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Why You Should Ride A Fixie

Whether you loathe them or love them, fixed gear bikes, most commonly known as fixies, are here to stay and they are becoming more and more popular each year. With the social media boom and younger generations getting into fixies this trend won’t be stopping anytime soon.

So have you ever thought about buying or building a fixie? Well, what’s stopping you? Yes, they look dangerous, but they really are a cyclists dream. So if you have turned your nose up at riding a fixed gear bike before now, he’s some tips on why you should ride a fixie.


Fixies Make You Stronger

With a fixie, there are of course no other gears so when you're doing any sort of climb you have to put maximum effort into it. Fixies really do make you work hard, even on slightly raised grounds… and yes this might sound like a negative but it really isn’t.


If you stick to it you won’t even notice the strain or pain of big hill climbs because you’ll have the legs of a fixie cyclist and you will well and truly smash it! You’ll have stronger legs, your breathing pattern will change and improve and your overall fitness and strength will be better than what any other road bike or MTB has to offer!


Fixies Have Super Low Maintenance

If you hate looking after your bike then you SHOULD buy fixed gear! Other than greasing up your chain… and I know the next part may sound blasphemous, you'll only have to change your brake pads too (hey we have to ride with brakes in the UK… it’s illegal not to!).


There are no derailleurs, no shifters, no other types of gears, cables… basically there really isn’t anything else that can really go wrong on a fixie. And the stuff that does go wrong, say like a broken chain, flat tyre, or you just need to change the rear or front cog, it’s super easy to do… and (I probably shouldn’t be saying this) but you can fix up a fixie at home because there are not many moving parts and the parts that do move are simple to fix.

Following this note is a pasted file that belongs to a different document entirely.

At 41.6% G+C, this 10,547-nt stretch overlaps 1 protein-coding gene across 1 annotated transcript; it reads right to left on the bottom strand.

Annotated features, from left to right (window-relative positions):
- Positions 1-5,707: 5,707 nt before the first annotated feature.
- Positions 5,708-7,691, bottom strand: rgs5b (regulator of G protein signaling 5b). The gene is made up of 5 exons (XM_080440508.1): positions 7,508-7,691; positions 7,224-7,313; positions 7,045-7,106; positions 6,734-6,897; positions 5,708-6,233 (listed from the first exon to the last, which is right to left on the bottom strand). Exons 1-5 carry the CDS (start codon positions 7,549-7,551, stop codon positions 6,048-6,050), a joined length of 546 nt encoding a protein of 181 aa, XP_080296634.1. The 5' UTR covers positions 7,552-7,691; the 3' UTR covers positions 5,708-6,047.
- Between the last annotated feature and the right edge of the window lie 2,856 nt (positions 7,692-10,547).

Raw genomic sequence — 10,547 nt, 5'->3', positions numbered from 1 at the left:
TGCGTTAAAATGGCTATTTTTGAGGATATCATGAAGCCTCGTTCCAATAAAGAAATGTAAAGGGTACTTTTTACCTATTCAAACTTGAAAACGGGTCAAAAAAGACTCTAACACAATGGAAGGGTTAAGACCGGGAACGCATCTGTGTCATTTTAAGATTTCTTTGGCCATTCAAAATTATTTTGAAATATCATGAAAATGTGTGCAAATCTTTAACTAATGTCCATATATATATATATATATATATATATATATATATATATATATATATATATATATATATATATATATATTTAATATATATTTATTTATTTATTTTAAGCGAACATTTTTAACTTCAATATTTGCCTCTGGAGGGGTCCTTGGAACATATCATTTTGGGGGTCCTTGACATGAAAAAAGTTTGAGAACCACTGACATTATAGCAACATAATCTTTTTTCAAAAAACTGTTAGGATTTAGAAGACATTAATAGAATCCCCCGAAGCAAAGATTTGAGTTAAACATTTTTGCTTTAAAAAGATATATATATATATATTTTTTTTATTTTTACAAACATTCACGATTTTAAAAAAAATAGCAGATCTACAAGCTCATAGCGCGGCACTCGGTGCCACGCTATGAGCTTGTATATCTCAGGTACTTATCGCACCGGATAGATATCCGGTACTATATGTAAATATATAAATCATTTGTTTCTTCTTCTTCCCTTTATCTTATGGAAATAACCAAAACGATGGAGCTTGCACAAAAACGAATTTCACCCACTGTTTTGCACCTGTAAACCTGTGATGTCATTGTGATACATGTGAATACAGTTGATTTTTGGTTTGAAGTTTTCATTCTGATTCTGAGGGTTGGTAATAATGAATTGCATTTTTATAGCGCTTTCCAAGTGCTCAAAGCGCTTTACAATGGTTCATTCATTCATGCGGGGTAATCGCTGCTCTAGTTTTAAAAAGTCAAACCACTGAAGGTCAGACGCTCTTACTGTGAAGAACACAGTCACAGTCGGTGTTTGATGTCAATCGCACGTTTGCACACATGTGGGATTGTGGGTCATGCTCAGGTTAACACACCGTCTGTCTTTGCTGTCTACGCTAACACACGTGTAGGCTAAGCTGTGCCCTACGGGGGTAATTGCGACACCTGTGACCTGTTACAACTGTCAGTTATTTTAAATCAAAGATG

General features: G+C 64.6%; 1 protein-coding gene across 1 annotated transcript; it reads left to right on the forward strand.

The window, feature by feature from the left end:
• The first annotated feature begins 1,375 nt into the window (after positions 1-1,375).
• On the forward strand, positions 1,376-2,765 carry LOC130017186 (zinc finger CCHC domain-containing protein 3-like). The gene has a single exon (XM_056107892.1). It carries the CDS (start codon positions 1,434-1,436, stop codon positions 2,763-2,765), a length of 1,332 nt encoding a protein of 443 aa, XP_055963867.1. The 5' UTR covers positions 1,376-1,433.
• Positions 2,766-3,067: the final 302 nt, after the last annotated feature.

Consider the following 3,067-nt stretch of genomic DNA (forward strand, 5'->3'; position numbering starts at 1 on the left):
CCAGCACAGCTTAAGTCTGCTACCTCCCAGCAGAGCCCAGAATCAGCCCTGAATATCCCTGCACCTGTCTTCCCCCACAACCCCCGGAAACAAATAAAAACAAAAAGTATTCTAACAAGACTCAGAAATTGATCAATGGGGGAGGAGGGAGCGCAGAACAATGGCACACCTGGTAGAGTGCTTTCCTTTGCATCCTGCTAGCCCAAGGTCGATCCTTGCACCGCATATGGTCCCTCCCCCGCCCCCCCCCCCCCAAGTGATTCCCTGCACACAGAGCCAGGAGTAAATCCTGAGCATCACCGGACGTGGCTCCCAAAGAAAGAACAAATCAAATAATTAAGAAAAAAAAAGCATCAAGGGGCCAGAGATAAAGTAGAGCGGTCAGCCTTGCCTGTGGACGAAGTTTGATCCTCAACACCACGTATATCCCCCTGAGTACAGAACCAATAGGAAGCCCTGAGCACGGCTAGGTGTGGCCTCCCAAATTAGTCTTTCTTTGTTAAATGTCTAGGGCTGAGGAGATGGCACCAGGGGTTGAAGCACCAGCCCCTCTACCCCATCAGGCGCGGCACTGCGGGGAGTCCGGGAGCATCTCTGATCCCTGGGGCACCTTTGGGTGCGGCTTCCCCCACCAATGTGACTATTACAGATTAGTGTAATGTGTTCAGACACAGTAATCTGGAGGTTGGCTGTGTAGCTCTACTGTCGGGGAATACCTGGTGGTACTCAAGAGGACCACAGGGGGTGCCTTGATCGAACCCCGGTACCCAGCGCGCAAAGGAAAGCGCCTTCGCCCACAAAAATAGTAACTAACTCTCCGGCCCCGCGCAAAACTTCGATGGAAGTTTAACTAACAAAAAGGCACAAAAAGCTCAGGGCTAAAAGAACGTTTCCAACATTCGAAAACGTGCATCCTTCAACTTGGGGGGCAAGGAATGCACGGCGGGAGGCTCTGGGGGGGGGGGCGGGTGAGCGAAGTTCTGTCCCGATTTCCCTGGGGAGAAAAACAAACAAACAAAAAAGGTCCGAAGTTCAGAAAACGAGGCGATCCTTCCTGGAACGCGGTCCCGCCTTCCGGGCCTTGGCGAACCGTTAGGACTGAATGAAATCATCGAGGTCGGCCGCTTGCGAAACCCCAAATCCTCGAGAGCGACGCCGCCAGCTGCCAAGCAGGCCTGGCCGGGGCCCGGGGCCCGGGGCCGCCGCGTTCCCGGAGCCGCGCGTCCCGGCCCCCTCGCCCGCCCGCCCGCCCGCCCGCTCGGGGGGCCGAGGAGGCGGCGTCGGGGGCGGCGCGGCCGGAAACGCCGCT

It Changes Your Ride

Now whether you’re going up a big hill or you’re speeding down one you can not coast on a fixie… or should I say you shouldn’t be coasting. The cogs should always be moving. Now like I mentioned earlier, you have to have a brake system on your fixie in the UK but because you have to keep the cogs moving and you’re always in control of your speed that does mean one thing...you WILL brake less.


Your cornering style will change when riding fixed gear because if you lean too much on either side you will get pedal strikes which as we all know just suck! What I learned riding fixie I have developed into my DH, Singletrack and trail riding as well and it really has helped improve my overall ride.


Fixies Really Are A Way Of Life

Like with all sports, there is a way of life or a lifestyle to cycling but within that cycling bubble you have an ever-growing fixie bubble or subculture and that’s down to social media people that ride a fixie, especially young people. It really has become a way of life. It’s not just about riding or how fast you can go! The fixie life is similar to how skateboarding started.


People would do tricks, then a rider would want to copy that or maybe add something new to it; not to say that they're better than the other person but as a way to make it their own and it’s because of this and sharing it via social media, that riding fixie really is a way of life.

Less Likely To Be Stolen

Now there are some super nice looking fixies out there which are worth a lot of money, but to the average person, it just looks like a standard basic bike that you could pick up from any retailer. It’s because of the core basics of the bike that it’s less likely to be stolen.


The flashier or the more parts your bike has, the more likely it will be stolen, and most fixie bikes I know look like they have seen better days but because they still work and ride fine, why change it! Hence why they don’t get that much attention from thieves.


And that’s it really… in a nutshell! So do you ride a fixie? If so why? Let us know in the comments!


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Author: Shaun Johnson

Edited by: Gemma Johnson

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